But now as a result of the lengthening of the ECO’s ‘commitment’ and the emptying of the CERO part of the scheme to fund easier to achieve treatments, e.g. loft and cavity foam measures (which should have been the province of the Green Deal), virtually no area based schemes, as far as I can see, are now standing. The energy companies, being no longer obliged to work at the speed or to the extent that they previously were, are simply pulling the plug on their contributions.  Technically, the ECO extension until 2017 means that companies will now be obliged to only insulate around 100,000 homes by 2017, instead of the target of about 180,000 by 2015. Because of the way the ECO obligation is calculated, energy companies can now plump for cheaper measures in order to discharge their obligation.  Bearing this in mind, I would be most surprised now if anything like that number of properties are actually insulated.

It might be worth reminding ourselves of what was put forward as a real prospectus for ECO less than two years ago. Then the government said:

One of the major challenges for the ECO and Green Deal is the changing nature of the types of measures that need to be delivered. CERT, by focusing on delivering low-cost measures, has been very successful at installing simple loft and cavity wall insulation. From 2012 Green Deal finance will offer a route to deliver the remaining low cost loft and cavity wall opportunities at no upfront cost and without need for subsidy. However to meet our carbon budgets cost effectively, we will need to go far beyond just lofts and cavity walls, and move towards the next most cost effective measures.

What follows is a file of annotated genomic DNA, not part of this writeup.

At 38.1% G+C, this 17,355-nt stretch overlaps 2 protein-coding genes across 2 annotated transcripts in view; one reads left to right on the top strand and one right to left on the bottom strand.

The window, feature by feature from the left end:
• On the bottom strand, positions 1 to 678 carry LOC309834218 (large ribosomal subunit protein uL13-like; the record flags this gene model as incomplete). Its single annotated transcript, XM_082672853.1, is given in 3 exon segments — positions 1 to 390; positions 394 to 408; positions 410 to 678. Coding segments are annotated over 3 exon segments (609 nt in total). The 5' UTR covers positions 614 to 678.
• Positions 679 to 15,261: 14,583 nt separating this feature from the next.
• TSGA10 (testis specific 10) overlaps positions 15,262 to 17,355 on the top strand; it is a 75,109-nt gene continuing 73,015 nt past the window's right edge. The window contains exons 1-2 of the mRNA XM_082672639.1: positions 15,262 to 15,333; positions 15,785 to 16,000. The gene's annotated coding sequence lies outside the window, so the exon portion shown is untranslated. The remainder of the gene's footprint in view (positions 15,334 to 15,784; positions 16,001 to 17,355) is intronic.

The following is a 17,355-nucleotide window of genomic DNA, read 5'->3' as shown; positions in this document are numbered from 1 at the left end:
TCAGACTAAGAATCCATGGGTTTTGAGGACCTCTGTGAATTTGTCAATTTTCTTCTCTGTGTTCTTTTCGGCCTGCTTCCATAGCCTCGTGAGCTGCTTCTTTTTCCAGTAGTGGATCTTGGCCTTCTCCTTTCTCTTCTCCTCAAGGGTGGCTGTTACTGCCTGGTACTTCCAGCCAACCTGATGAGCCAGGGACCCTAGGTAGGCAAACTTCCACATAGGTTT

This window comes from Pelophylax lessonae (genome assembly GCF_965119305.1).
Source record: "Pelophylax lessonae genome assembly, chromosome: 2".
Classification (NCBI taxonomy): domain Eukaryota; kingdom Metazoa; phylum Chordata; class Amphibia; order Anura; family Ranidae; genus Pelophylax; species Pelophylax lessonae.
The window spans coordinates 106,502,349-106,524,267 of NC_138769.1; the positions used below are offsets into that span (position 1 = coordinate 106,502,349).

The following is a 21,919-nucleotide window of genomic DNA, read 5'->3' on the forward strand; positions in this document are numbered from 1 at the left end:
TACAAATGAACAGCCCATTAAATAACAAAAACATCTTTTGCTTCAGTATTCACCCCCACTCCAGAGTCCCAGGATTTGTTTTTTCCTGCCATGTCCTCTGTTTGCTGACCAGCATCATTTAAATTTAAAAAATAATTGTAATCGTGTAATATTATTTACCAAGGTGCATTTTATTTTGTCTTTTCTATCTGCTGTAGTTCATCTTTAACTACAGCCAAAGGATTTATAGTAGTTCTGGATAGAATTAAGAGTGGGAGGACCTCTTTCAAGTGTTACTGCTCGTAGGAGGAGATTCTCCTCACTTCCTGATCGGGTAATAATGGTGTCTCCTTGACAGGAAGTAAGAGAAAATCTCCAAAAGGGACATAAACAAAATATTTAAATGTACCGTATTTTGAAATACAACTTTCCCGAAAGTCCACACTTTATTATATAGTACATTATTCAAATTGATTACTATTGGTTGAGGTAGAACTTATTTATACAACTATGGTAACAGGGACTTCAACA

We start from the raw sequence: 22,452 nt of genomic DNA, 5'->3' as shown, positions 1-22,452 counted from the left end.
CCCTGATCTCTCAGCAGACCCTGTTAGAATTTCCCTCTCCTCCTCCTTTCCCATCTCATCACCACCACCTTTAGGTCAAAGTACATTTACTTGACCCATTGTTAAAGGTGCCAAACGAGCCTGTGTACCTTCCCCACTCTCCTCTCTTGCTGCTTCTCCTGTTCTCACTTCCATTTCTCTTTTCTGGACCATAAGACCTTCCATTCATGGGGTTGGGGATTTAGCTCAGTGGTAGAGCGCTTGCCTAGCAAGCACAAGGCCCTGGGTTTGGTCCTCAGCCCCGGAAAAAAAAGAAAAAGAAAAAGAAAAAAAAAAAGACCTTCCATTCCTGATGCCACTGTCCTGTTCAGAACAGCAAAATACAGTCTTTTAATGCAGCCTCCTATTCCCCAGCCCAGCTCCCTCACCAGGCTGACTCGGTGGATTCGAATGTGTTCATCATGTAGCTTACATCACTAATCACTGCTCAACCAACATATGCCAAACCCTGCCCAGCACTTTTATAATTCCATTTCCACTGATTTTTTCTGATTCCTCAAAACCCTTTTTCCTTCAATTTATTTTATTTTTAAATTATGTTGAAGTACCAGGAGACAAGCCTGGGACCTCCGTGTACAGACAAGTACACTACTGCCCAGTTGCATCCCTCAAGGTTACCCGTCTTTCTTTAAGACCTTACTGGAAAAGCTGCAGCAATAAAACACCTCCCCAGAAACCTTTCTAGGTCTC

However, some 7 million of the most difficult to treat homes require some form of solid wall insulation. The Committee on Climate Change recommended in their 2009 Report, ‘Meeting Carbon Budgets – the need for a step change’1that 2.3million solid wall homes will need to have taken up solid wall insulation by 2022 in order for the UK to be on track to achieve carbon budgets. ECO support for these properties will help drive this market, and the supply chain to fulfil it, enabling us to unlock the resulting carbon savings more cost effectively.

Now the Green Deal is on life support and ECO is in ruins. Quite a catastrophe really.